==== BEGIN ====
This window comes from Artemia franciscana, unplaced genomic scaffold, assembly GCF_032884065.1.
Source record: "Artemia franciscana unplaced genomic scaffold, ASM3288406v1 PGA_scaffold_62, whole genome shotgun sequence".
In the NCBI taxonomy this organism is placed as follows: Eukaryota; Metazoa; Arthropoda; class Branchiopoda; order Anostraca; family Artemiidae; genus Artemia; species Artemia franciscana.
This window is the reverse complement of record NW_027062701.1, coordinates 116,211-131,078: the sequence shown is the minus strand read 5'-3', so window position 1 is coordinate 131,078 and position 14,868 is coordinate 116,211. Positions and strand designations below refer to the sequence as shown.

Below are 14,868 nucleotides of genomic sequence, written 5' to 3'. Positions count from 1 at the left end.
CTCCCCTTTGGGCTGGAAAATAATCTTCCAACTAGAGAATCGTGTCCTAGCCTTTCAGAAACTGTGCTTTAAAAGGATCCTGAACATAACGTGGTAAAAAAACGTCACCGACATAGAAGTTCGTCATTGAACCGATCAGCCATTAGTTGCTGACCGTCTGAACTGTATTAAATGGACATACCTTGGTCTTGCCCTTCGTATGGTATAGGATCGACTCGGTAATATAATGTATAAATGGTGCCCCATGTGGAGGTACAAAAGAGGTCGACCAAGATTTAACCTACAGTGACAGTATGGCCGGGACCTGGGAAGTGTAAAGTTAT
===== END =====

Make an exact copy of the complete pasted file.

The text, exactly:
This window comes from Artemia franciscana, unplaced genomic scaffold, assembly GCF_032884065.1.
Source record: "Artemia franciscana unplaced genomic scaffold, ASM3288406v1 PGA_scaffold_62, whole genome shotgun sequence".
In the NCBI taxonomy this organism is placed as follows: Eukaryota; Metazoa; Arthropoda; class Branchiopoda; order Anostraca; family Artemiidae; genus Artemia; species Artemia franciscana.
This window is the reverse complement of record NW_027062701.1, coordinates 116,211-131,078: the sequence shown is the minus strand read 5'-3', so window position 1 is coordinate 131,078 and position 14,868 is coordinate 116,211. Positions and strand designations below refer to the sequence as shown.

Below are 14,868 nucleotides of genomic sequence, written 5' to 3'. Positions count from 1 at the left end.
CTCCCCTTTGGGCTGGAAAATAATCTTCCAACTAGAGAATCGTGTCCTAGCCTTTCAGAAACTGTGCTTTAAAAGGATCCTGAACATAACGTGGTAAAAAAACGTCACCGACATAGAAGTTCGTCATTGAACCGATCAGCCATTAGTTGCTGACCGTCTGAACTGTATTAAATGGACATACCTTGGTCTTGCCCTTCGTATGGTATAGGATCGACTCGGTAATATAATGTATAAATGGTGCCCCATGTGGAGGTACAAAAGAGGTCGACCAAGATTTAACCTACAGTGACAGTATGGCCGGGACCTGGGAAGTGTAAAGTTAT